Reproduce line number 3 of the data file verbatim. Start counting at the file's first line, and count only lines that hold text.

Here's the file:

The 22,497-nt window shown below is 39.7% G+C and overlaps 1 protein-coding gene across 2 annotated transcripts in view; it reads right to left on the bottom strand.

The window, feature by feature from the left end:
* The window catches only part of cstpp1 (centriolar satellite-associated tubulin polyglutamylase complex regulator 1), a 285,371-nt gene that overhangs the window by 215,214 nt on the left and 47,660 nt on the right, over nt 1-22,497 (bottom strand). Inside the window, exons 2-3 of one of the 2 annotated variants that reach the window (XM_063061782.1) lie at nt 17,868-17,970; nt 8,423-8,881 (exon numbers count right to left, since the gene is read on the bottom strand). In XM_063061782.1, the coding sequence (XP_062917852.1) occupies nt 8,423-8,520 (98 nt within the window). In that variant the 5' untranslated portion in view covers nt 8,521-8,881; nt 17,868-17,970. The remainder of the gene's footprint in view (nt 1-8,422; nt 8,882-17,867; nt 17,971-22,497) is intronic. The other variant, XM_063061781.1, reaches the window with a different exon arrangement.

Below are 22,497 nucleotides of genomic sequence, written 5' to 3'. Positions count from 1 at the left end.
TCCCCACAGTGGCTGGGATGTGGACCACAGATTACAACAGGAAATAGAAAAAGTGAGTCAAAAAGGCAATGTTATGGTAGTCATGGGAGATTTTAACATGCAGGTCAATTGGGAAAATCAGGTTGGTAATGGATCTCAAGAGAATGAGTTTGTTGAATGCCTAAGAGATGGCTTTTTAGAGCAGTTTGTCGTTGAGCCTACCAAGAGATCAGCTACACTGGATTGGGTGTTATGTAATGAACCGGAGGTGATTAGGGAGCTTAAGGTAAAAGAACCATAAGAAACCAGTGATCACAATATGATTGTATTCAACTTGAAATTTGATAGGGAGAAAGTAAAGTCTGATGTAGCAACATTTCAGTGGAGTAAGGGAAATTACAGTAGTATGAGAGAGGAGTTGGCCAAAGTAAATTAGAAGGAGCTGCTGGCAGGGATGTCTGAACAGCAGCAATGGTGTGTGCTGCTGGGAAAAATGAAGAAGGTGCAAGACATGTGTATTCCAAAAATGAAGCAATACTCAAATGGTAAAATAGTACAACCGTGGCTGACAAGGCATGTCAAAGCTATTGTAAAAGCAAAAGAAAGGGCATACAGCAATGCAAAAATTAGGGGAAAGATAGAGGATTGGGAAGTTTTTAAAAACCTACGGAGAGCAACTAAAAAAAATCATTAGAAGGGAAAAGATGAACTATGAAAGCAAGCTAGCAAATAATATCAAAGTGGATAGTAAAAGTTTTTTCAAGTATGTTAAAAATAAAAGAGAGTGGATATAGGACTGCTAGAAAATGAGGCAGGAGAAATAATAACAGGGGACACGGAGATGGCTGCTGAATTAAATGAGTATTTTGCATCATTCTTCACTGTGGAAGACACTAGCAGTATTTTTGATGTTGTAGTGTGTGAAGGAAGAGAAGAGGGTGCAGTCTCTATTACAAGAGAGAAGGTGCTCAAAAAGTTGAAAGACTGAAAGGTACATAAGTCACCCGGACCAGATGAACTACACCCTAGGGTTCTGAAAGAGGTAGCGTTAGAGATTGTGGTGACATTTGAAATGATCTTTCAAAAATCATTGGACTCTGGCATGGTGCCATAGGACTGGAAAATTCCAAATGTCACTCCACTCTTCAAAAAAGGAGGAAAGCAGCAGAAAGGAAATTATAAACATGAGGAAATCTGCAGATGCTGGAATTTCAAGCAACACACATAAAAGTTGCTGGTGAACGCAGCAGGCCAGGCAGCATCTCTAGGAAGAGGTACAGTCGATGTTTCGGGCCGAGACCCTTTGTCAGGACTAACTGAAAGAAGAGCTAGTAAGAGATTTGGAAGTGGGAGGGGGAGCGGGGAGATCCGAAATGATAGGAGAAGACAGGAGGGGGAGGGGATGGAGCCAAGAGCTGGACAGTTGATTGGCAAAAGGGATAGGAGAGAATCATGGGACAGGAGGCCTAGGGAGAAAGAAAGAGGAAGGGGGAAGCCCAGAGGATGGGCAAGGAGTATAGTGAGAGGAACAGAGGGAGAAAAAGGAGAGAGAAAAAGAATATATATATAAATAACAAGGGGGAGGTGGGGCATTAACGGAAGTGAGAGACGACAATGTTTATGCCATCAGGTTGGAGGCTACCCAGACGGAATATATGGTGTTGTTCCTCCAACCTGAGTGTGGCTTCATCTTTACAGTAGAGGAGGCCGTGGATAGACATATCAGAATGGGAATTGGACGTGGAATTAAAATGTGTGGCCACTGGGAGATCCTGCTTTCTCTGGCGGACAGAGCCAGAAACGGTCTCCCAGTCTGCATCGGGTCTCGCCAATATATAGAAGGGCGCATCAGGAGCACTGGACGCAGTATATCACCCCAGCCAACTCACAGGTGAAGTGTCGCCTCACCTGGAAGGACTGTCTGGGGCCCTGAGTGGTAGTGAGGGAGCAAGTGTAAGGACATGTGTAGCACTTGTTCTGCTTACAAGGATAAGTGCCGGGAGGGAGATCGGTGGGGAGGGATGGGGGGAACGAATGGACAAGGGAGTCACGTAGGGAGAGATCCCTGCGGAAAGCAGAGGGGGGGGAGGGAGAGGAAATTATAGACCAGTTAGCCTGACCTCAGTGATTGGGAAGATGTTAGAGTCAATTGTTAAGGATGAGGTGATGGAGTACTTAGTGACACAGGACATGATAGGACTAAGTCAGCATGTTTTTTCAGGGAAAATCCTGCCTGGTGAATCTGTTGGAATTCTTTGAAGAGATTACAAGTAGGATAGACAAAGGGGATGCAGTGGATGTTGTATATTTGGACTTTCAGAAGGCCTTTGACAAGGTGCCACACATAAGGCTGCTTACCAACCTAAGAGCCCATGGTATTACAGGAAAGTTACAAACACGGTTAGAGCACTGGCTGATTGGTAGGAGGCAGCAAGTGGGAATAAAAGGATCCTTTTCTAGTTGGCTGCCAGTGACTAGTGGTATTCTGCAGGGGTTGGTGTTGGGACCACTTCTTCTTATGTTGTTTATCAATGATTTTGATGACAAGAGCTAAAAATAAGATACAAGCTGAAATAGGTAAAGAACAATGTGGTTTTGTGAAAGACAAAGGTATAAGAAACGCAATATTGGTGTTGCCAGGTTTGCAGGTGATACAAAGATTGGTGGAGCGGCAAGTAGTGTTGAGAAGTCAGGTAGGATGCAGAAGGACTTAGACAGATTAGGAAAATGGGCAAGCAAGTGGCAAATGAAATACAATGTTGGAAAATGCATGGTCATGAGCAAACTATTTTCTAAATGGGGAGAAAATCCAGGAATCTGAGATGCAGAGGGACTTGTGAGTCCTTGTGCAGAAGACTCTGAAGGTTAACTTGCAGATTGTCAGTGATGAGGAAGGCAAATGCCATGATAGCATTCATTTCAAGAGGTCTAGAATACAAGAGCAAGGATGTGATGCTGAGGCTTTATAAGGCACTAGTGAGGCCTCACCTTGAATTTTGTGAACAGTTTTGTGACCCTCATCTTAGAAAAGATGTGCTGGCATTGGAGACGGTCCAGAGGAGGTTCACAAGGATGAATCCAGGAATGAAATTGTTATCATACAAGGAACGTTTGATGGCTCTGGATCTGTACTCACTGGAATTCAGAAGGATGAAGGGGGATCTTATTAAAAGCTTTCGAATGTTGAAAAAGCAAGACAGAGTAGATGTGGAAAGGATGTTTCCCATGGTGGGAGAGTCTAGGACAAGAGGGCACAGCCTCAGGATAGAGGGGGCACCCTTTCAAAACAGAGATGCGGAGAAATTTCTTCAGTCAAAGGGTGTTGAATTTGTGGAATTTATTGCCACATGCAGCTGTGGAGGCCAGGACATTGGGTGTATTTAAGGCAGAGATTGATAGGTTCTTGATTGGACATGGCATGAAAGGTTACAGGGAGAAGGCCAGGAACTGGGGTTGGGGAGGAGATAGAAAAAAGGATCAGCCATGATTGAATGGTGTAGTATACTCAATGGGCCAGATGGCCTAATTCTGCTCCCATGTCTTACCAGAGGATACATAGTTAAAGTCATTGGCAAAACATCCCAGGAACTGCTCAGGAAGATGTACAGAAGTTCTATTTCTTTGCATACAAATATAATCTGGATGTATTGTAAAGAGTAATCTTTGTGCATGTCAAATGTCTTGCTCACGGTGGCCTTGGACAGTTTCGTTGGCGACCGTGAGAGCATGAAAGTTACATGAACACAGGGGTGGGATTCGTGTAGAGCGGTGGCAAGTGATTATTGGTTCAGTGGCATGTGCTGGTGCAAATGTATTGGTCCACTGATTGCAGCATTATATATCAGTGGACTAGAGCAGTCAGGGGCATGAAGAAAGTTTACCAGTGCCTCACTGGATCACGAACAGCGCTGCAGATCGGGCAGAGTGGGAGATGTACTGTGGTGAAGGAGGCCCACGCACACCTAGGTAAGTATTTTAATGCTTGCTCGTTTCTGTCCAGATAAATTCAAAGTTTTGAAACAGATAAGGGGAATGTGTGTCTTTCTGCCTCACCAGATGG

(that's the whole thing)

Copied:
* The window catches only part of cstpp1 (centriolar satellite-associated tubulin polyglutamylase complex regulator 1), a 285,371-nt gene that overhangs the window by 215,214 nt on the left and 47,660 nt on the right, over nt 1-22,497 (bottom strand). Inside the window, exons 2-3 of one of the 2 annotated variants that reach the window (XM_063061782.1) lie at nt 17,868-17,970; nt 8,423-8,881 (exon numbers count right to left, since the gene is read on the bottom strand). In XM_063061782.1, the coding sequence (XP_062917852.1) occupies nt 8,423-8,520 (98 nt within the window). In that variant the 5' untranslated portion in view covers nt 8,521-8,881; nt 17,868-17,970. The remainder of the gene's footprint in view (nt 1-8,422; nt 8,882-17,867; nt 17,971-22,497) is intronic. The other variant, XM_063061781.1, reaches the window with a different exon arrangement.